And then things get more confusing. Many Iraqis (and Muslims across the Middle East) are sceptical about the West’s intentions, and do not want them meddling in the affairs of their nation. And then, in order to assist the Iraqi government, Canada begins helping the Kurds, who aren’t actually fighting for the Iraqi government, but for the security of the own autonomous region, and the creation of their own independent state. The Kurds, while enemies of ISIS, have used the war as a pretence to expand their own territory in the region, taking advantage of a weakened Iraqi government while expelling Sunni Arabs from their homes across Northern Iraq.
Now, as Canada continues past the six-month mark of their mission in Iraq, the allied effort has turned the tables of the war. Instead of expanding their territory, ISIS is now pulling back to entrench themselves in Syria, home of another evil despot, Bashar al-Assad.
To Syria… and beyond
Defence Minister Jason Kenney recently appeared on CBC’s The House and stated that his government would not rule out moving into Syria to chase down Islamic State militants. What he didn’t mention is that entering Syria could also set the stage for the removal of the Assad regime — a two-birds-with-one-stone approach. If that doesn’t seem like an enormous mess already, throwing Russia — a Syrian ally — into the mix probably won’t help. And don’t forget Iran, another enemy of the West, also fighting ISIS, and also a Syrian ally.
One has to wonder where it stops? The United States is already arming “vetted” militia groups in Syria to undermine Assad’s power, and their ally, Qatar, is also pushing hard for the removal of the Syrian Regime. Emir, Sheikh Tamim bin Hamad Al-Thani told CNN this past September, "If we think that we're going to get rid of the terrorist movements and leave those regimes doing what — this regime especially, doing what [Assad] is doing — then terrorist movements will come back again.”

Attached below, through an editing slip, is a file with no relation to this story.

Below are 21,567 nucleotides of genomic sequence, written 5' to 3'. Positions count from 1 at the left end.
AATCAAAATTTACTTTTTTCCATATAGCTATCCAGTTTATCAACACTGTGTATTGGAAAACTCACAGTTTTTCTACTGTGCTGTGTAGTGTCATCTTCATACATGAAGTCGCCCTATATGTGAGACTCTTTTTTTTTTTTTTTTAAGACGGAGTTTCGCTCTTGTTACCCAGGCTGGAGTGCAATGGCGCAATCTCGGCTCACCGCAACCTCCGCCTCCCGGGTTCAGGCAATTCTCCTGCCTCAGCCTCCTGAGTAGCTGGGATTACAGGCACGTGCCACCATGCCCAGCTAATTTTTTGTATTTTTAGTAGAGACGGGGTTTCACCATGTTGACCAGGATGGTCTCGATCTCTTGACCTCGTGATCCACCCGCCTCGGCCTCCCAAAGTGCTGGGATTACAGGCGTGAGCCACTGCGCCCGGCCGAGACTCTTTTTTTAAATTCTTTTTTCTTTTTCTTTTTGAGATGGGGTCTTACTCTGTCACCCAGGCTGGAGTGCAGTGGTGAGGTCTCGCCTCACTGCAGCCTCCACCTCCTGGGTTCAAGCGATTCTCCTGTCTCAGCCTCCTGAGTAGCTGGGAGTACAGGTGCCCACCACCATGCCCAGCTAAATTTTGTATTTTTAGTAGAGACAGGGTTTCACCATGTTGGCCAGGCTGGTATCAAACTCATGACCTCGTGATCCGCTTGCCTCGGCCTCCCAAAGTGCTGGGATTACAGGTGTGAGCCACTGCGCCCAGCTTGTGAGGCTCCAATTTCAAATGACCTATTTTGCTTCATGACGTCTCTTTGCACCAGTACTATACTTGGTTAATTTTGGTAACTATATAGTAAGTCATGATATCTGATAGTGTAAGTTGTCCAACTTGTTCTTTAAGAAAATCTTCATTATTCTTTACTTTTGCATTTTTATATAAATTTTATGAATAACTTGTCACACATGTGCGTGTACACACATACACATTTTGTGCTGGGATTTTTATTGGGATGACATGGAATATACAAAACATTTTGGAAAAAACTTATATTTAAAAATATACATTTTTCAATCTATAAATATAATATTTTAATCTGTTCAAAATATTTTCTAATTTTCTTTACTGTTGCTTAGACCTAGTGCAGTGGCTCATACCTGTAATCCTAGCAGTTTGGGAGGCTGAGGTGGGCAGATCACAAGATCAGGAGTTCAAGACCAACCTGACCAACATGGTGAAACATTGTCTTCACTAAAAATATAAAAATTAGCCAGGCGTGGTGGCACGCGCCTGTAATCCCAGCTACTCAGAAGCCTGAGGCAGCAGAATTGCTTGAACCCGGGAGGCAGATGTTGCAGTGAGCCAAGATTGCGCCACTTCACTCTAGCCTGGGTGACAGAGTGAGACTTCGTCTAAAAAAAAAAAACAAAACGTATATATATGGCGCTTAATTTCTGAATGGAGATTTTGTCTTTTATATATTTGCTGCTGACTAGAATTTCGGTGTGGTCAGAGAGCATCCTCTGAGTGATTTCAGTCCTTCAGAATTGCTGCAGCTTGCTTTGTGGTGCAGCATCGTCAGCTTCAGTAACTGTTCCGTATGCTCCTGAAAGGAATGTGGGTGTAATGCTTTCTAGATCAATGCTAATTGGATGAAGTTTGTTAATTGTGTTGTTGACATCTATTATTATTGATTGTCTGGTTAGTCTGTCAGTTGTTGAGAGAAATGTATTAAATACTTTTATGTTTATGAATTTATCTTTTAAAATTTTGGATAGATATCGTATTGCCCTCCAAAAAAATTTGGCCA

Saudi Arabia’s Prince Turki bin Faisal bin Saud also takes a hard line against Assad, and the protection that the regime is afforded through Iran. “Remove the Iranians and I bet you anything that it wouldn’t take more than a few weeks or a couple of months to bring Assad to his knees… we have to negate Assad’s military superiority because he won’t negotiate until then.”
The West has done a brilliant job at creating power vacuums across the Middle East in the name of democracy and freedom, but everything that’s come out of those conquests has yielded instability and civil war, which Canadians only seem to want to fix when we’re directly threatened by the conflicts.